When diagnosed with cancer, often the first sentiment is “Why me?” According to Cancer Research UK there are some cancers that cannot be prevented, in which case there isn’t much you can do to change your path. It is true that there are many factors that can determine whether you will get cancer, including family history and your age. However, it is not all black and white, you cannot afford to adopt a fatalistic attitude and leave your health and wellbeing to chance. There are steps that can be taken to reduce the risk of getting cancer, such as adopting a healthier lifestyle.
Minimising the risk of developing cancer is not rocket science. One of the most important steps is to undergo regular cancer screening (see point 1 below). Yet there are lots of other ways you can reduce the risks, by making informed lifestyle choices, such as cutting out unhealthy habits such as smoking that can adversely affect your health.
Many of the risk associated with cancer are related, for example, if your diet is poor this can lead to obesity. Similarly, if you are overweight it may not be easy for you to take exercise and vice versa. So, if you can improve your diet and / or increase your physical activity, then it is likely that you will also start to drop excess weight etc.
Here are eight ways that you can minimise the risk of getting cancer:
1. Stop smoking
Don’t cut down, stop smoking now! This is the number one risk factor for developing lung cancer and other related cancers such as throat, mouth, bladder and cervical cancer. You may not realise that your body will start to recover from the second you put out your last cigarette and the risk of contracting cancer is halved within 5 years of quitting. If you need help quitting there are many programs and self-help books, such as Allen Carrs’ Easy Way to Stop Smoking.
Secondary smoke is also an issue, as it can cause lung cancer even if you have never smoked. It is important to minimise your exposure, whether this means avoiding certain venues or insisting that your home is a smoke-free zone. Same applies to air pollution, it is not always possible but try to avoid areas and situations where toxins can be ingested and your breathing impaired.
2. Cancer screening for early detection
The first and most obvious option is to undergo regular medical check-up which includes cancer screening, like Executive Health’s Premium Screening. This type of examination allows for early detection of any abnormal cells before they develop into malignant tumours. The earlier potential problems are found, the earlier the treatment and the better the prognosis. In other words, nip any issues in the bud to prevent future serious illness.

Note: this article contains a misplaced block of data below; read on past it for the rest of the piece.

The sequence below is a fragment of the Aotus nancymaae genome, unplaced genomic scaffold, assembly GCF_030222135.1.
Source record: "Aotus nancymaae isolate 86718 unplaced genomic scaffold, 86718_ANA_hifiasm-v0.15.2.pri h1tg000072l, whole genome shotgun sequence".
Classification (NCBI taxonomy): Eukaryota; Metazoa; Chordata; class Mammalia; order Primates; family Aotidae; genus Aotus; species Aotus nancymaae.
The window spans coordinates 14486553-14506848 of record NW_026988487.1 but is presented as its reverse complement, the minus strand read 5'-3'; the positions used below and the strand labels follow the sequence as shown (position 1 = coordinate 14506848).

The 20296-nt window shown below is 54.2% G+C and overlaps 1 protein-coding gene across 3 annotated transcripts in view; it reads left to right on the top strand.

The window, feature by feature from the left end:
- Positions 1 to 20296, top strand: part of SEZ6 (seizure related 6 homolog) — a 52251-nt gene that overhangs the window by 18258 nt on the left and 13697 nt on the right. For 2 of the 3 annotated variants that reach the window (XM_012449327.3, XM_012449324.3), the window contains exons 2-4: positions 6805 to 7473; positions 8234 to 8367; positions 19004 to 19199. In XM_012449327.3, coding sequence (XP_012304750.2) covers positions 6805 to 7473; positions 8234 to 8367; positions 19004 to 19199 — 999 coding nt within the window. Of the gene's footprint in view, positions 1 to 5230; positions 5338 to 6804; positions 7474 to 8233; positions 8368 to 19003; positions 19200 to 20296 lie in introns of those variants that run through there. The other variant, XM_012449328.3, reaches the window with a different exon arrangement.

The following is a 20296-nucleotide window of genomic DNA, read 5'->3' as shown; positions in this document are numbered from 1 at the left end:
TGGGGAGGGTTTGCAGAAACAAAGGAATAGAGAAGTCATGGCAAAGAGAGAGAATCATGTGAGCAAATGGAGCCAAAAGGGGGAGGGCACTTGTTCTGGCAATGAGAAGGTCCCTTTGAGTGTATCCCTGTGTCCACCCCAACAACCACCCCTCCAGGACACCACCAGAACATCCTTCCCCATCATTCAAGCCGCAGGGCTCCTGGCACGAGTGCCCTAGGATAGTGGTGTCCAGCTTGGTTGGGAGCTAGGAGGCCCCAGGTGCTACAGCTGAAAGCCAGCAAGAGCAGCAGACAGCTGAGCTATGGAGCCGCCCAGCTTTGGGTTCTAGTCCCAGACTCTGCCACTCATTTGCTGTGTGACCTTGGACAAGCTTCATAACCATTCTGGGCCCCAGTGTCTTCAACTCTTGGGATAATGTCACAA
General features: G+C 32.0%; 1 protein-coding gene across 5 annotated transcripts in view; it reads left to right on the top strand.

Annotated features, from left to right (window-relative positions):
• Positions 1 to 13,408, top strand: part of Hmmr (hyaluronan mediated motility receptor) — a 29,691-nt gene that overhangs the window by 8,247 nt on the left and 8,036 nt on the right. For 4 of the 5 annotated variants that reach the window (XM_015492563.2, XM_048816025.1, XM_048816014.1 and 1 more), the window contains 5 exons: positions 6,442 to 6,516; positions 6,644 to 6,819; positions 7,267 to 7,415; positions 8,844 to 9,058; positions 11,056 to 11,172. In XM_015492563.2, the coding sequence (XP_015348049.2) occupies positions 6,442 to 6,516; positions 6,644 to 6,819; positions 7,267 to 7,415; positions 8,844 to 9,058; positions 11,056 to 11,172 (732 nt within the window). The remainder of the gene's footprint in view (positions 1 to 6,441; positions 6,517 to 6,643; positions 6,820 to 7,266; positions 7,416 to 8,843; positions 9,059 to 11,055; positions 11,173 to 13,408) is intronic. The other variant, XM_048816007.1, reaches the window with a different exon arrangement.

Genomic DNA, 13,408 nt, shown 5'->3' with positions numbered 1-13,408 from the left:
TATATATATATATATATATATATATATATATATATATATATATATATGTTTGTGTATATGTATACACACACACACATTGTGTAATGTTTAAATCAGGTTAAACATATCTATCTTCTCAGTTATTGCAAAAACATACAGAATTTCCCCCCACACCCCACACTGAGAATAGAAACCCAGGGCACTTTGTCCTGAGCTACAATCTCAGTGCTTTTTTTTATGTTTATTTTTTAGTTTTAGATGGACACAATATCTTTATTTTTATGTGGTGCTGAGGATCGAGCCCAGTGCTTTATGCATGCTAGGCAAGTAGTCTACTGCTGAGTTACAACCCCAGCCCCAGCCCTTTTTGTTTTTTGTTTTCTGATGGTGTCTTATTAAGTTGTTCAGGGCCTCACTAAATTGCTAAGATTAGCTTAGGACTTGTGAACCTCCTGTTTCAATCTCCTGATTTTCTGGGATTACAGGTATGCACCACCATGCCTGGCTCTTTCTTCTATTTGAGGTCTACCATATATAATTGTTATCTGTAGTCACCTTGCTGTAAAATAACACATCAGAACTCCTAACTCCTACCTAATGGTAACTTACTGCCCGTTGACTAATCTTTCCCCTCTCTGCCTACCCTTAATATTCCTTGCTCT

3. Get moving!
Not everyone is a gym-bunny or enjoys exercise but it is essential to try to find a form of exercise that you enjoy or can at least bear to do regularly. Adults should do at least 150 minutes of exercise every week, which could include walking, golf, yoga or even gardening and housework. As long as you are getting active, you are helping to reduce the risk of cancer.
4. An apple a day keeps the doctor away…
It may sound like an old-wives tale but there is a reason for recommending an apple each day. It is one of the best sources of fibre and antioxidants, which are linked to lowering the risk of developing a number of conditions including heart disease and cancer.
Cancer Research UK state that a balanced nutritional diet is essential for maintaining a healthy immune system, which is the first line of defence against cancer.
5. Drink in moderation
If you drink excessive amounts of alcohol, you are filling your body with unnecessary calories which causes obesity. Alcohol also increases the risk of a number of cancers including breast, liver and colon.
The fewer glasses of wine you have, the lower your risk of cancer.
6. Watch your weight
This brings us on to obesity. If you are carrying too much weight around your stomach or midsection this has been known to increase your risk of cancer of the breast and colon. It can also be a precursor to heart disease and diabetes. It’s important to watch your weight to make sure you stay within a healthy BMI.
7. Take a stand
It can be difficult to get up and move around if you work in an office at a desk. However, it is crucial to make the effort, as too much sitting down can increase the risk of endometrial and colon cancer. So, when you have the chance get up and walk around.
8. Protect your skin
We all know the dangers of too much sunshine and the resultant skin cancer, yet many of us still take unnecessary risks. There are so many products on the market that can provide sun protection, so there is really no excuse. If in doubt choose a moisturiser or sun tan lotion with a minimum of SPF 30 protection. Alternatively, cover up and wear a hat!
The same applies to sunbeds. Use protection or don’t do it. No tan is worth dying for!
In conclusion, Understanding that you can help yourself to prevent many forms of cancer is the first step to taking care of your health. There is no time like the present to start the first day of the rest of your life… the best choice is the healthy choice.
If you would like more information about the range and benefits of Executive Health’s screening programmes, please visit the website, contact firstname.lastname@example.org or call or whatsapp +34 670 674 246.